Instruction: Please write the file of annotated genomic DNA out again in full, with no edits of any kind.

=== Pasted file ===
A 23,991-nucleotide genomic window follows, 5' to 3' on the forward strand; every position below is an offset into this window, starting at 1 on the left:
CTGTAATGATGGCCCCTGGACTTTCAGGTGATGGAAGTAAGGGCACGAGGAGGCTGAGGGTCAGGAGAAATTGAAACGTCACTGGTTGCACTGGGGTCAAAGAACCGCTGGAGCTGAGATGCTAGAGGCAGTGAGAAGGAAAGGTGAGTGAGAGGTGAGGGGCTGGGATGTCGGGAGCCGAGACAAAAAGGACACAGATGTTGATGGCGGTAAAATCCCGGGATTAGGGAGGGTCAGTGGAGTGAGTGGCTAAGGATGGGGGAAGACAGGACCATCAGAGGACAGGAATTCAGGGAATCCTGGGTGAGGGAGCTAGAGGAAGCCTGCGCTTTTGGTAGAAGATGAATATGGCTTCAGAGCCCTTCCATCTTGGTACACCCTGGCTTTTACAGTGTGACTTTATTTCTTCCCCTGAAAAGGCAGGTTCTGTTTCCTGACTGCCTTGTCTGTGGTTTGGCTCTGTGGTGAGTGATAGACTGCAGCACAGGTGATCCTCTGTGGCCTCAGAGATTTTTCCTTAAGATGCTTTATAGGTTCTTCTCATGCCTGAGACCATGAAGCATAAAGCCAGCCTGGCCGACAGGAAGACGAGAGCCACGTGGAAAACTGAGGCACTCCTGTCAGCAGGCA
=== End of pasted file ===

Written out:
A 23,991-nucleotide genomic window follows, 5' to 3' on the forward strand; every position below is an offset into this window, starting at 1 on the left:
CTGTAATGATGGCCCCTGGACTTTCAGGTGATGGAAGTAAGGGCACGAGGAGGCTGAGGGTCAGGAGAAATTGAAACGTCACTGGTTGCACTGGGGTCAAAGAACCGCTGGAGCTGAGATGCTAGAGGCAGTGAGAAGGAAAGGTGAGTGAGAGGTGAGGGGCTGGGATGTCGGGAGCCGAGACAAAAAGGACACAGATGTTGATGGCGGTAAAATCCCGGGATTAGGGAGGGTCAGTGGAGTGAGTGGCTAAGGATGGGGGAAGACAGGACCATCAGAGGACAGGAATTCAGGGAATCCTGGGTGAGGGAGCTAGAGGAAGCCTGCGCTTTTGGTAGAAGATGAATATGGCTTCAGAGCCCTTCCATCTTGGTACACCCTGGCTTTTACAGTGTGACTTTATTTCTTCCCCTGAAAAGGCAGGTTCTGTTTCCTGACTGCCTTGTCTGTGGTTTGGCTCTGTGGTGAGTGATAGACTGCAGCACAGGTGATCCTCTGTGGCCTCAGAGATTTTTCCTTAAGATGCTTTATAGGTTCTTCTCATGCCTGAGACCATGAAGCATAAAGCCAGCCTGGCCGACAGGAAGACGAGAGCCACGTGGAAAACTGAGGCACTCCTGTCAGCAGGCA